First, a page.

During the Depression states passed numerous so-called fair-trade laws to prevent “murderous” price discounting by merchants. After World War II Eugene Ferkauf opened the E.J. Korvette chain of stores, which discounted the prices of appliances. People loved the low prices, and fair-trade laws fell by the wayside.
Today the Internet is undermining anticompetitive practices in education and health care. …
… In the aftermath of the ObamaCare fiasco you’ll see challenges to the Soviet-style regulations that inhibit competition in health care. Most states, for example, won’t let you open a hospital or clinic without some regulatory commissar giving you a “certificate of need.” As University of Chicago professor John Cochrane put it recently, “Americans will know there’s a healthy market when hospitals post prices on their websites.”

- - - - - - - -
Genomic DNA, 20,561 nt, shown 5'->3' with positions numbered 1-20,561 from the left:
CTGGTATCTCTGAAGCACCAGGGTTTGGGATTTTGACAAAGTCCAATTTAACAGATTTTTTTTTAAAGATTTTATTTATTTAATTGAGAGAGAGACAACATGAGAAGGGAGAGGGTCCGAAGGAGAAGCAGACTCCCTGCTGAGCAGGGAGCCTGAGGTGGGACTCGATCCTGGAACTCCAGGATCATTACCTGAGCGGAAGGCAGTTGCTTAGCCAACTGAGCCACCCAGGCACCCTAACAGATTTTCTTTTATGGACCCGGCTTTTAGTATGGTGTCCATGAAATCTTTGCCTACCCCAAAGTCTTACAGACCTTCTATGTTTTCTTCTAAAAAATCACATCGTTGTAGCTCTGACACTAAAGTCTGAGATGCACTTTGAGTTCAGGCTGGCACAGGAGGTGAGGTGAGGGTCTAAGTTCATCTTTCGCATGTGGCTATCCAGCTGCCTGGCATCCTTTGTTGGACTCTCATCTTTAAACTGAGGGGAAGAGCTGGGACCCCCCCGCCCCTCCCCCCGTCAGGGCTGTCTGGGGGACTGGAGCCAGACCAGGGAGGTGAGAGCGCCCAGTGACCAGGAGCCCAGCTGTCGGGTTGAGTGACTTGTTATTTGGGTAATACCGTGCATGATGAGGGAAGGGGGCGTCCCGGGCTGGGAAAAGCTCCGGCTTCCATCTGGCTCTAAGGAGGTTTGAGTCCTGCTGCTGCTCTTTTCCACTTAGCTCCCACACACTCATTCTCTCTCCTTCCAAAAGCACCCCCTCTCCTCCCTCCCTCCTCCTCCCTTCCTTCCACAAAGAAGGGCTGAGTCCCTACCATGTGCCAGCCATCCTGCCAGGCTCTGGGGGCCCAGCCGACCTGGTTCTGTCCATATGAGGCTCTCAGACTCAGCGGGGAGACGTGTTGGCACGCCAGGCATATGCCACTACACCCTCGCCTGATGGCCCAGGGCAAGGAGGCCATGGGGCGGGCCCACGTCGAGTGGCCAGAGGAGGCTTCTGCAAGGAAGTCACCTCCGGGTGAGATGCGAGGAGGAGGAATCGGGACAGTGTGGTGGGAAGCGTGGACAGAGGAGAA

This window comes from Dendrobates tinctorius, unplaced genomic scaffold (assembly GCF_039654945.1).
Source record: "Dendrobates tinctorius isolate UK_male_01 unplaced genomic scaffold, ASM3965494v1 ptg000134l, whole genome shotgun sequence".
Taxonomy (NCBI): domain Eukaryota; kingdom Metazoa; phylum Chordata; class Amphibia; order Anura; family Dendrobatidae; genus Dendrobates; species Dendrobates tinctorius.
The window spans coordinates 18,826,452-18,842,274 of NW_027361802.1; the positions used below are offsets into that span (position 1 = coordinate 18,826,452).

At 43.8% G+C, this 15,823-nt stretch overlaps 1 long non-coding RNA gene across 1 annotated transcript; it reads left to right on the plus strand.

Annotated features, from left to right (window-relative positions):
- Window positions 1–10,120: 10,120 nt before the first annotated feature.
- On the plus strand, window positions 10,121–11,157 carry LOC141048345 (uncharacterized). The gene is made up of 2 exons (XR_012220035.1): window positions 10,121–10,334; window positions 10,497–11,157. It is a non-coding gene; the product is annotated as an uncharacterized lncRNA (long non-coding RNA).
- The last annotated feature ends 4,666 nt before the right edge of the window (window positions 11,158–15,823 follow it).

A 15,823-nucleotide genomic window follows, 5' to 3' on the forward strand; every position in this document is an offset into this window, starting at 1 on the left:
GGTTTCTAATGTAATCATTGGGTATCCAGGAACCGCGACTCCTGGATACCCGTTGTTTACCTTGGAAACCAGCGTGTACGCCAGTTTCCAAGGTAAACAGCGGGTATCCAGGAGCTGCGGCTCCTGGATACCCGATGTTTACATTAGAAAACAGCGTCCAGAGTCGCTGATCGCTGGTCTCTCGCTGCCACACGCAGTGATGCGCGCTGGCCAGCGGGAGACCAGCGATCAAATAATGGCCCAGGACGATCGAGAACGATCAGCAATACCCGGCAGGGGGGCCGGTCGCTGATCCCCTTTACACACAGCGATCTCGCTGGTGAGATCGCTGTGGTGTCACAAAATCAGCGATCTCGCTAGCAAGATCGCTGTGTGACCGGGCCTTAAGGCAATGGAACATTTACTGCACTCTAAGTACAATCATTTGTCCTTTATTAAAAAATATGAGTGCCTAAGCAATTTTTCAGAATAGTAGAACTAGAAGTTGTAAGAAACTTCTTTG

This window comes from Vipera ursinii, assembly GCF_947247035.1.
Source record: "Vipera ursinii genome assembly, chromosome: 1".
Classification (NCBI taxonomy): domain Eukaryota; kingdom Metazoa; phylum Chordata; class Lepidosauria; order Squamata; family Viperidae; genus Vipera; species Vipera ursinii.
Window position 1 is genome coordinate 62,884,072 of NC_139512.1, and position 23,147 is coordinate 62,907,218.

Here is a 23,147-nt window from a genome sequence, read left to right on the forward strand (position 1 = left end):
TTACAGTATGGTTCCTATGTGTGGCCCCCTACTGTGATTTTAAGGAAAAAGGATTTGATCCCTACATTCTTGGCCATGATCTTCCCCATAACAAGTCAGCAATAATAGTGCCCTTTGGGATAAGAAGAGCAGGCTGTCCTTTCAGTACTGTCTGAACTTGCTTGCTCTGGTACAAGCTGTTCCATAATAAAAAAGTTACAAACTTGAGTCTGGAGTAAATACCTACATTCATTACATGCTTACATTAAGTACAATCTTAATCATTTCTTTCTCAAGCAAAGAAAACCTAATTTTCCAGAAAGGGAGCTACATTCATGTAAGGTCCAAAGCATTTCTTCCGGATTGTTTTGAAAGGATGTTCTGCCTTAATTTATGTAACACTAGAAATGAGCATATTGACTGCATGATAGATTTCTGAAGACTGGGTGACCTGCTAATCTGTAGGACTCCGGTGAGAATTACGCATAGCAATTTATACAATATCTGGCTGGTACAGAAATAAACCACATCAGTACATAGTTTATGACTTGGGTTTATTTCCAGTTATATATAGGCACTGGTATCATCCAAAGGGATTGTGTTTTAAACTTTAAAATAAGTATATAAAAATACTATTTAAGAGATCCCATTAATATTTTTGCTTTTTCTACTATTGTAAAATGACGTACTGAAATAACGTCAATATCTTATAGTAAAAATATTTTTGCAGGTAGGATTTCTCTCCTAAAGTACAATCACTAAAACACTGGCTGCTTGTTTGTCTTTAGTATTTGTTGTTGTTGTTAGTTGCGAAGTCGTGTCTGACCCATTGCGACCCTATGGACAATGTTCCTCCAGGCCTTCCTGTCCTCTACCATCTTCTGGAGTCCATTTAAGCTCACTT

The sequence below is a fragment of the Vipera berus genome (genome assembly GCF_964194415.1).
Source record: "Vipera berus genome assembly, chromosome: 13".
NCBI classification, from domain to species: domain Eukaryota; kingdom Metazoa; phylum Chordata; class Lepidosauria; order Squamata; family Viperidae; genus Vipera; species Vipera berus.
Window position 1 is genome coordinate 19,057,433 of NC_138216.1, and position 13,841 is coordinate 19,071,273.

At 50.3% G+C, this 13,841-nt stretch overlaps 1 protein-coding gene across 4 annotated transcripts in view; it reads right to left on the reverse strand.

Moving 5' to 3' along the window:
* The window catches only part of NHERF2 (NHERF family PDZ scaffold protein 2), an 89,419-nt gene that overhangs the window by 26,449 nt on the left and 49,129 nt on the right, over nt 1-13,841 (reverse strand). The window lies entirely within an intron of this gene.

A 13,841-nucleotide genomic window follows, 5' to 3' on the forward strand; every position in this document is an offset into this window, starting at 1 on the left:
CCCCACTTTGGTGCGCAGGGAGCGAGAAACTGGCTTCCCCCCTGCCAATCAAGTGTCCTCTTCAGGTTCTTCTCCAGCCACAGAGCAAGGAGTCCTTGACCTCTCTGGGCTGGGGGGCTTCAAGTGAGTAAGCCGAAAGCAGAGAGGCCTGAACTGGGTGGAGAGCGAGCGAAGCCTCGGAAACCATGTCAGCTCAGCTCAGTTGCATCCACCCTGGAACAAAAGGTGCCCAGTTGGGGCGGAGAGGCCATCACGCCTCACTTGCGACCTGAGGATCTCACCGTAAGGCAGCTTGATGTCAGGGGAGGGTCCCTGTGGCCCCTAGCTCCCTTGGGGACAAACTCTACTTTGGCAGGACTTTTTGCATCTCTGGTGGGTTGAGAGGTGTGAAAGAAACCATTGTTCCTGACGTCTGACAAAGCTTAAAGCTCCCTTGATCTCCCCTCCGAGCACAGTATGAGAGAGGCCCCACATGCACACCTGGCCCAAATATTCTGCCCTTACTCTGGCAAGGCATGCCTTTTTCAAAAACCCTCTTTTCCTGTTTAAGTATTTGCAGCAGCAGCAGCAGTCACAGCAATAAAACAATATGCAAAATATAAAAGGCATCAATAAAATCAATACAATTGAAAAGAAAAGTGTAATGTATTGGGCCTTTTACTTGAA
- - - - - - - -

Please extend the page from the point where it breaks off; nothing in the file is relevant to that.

The legal profession is also starting to get hit by the whirlwinds of what Joseph Schumpeter called creative destruction. There’s a proliferation of legal apps that show you how to write wills and take care of other such tasks without the bother and expense of an attorney. There will soon be numerous businesses with low-paid lawyers manning call centers to answer any questions.